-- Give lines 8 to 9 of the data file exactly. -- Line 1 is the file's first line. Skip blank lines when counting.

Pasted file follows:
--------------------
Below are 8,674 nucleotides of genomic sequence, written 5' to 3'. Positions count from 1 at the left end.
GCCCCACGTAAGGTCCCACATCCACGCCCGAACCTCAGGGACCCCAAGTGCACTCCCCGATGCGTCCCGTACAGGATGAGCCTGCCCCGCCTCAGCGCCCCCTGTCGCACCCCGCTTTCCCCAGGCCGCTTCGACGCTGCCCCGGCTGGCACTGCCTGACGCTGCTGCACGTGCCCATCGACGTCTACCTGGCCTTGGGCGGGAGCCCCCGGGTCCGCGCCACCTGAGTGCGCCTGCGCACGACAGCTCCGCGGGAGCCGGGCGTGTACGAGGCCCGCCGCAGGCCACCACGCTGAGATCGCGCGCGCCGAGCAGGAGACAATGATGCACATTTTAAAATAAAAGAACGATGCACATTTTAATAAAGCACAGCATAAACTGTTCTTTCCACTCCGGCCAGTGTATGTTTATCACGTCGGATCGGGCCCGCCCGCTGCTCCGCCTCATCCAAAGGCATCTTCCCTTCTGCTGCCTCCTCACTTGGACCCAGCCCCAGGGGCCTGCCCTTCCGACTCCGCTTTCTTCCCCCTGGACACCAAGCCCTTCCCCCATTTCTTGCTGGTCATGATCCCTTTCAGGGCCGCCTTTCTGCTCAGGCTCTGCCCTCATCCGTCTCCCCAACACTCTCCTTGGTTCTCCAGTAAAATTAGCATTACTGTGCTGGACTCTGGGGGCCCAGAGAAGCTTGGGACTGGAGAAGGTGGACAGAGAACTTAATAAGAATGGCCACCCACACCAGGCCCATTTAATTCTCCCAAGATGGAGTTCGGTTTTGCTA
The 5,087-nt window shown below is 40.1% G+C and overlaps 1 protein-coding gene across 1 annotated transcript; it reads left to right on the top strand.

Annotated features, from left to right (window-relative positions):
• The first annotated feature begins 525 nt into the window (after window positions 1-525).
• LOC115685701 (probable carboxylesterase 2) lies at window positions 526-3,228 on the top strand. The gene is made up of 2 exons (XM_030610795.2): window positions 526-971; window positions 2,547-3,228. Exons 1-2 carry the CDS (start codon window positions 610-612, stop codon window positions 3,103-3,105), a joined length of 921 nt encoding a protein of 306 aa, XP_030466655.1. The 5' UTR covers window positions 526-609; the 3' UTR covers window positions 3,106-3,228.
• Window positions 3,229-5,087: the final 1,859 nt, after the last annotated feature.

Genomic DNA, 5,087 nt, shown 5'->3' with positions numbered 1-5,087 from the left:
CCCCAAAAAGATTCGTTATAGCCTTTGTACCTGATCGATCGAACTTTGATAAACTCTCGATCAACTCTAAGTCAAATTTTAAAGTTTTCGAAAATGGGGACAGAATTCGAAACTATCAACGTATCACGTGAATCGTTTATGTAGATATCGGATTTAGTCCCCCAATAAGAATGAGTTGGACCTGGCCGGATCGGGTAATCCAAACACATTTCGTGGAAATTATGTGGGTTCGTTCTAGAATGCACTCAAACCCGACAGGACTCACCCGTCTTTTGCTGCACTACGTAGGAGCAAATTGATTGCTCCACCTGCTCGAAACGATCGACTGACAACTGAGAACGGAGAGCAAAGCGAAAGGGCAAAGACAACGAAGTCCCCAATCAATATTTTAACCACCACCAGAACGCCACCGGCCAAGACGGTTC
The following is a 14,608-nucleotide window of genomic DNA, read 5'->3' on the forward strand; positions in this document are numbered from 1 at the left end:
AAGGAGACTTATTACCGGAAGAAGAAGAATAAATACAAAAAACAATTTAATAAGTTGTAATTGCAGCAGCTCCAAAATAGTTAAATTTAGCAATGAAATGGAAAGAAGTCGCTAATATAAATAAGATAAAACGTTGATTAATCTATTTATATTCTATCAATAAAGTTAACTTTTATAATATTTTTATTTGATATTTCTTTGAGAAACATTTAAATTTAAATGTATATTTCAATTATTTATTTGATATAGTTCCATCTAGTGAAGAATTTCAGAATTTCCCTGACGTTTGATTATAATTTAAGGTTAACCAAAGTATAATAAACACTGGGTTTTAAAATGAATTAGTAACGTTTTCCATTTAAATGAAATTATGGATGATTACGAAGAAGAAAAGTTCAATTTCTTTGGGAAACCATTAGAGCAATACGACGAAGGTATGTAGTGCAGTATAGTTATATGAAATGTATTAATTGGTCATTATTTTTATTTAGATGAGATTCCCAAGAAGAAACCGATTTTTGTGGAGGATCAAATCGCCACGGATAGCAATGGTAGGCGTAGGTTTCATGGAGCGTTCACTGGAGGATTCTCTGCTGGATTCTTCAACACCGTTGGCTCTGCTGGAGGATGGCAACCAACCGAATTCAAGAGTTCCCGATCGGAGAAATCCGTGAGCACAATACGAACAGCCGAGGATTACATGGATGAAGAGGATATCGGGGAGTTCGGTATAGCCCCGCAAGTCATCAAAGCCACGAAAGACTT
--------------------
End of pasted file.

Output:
Genomic DNA, 5,087 nt, shown 5'->3' with positions numbered 1-5,087 from the left:
CCCCAAAAAGATTCGTTATAGCCTTTGTACCTGATCGATCGAACTTTGATAAACTCTCGATCAACTCTAAGTCAAATTTTAAAGTTTTCGAAAATGGGGACAGAATTCGAAACTATCAACGTATCACGTGAATCGTTTATGTAGATATCGGATTTAGTCCCCCAATAAGAATGAGTTGGACCTGGCCGGATCGGGTAATCCAAACACATTTCGTGGAAATTATGTGGGTTCGTTCTAGAATGCACTCAAACCCGACAGGACTCACCCGTCTTTTGCTGCACTACGTAGGAGCAAATTGATTGCTCCACCTGCTCGAAACGATCGACTGACAACTGAGAACGGAGAGCAAAGCGAAAGGGCAAAGACAACGAAGTCCCCAATCAATATTTTAACCACCACCAGAACGCCACCGGCCAAGACGGTTC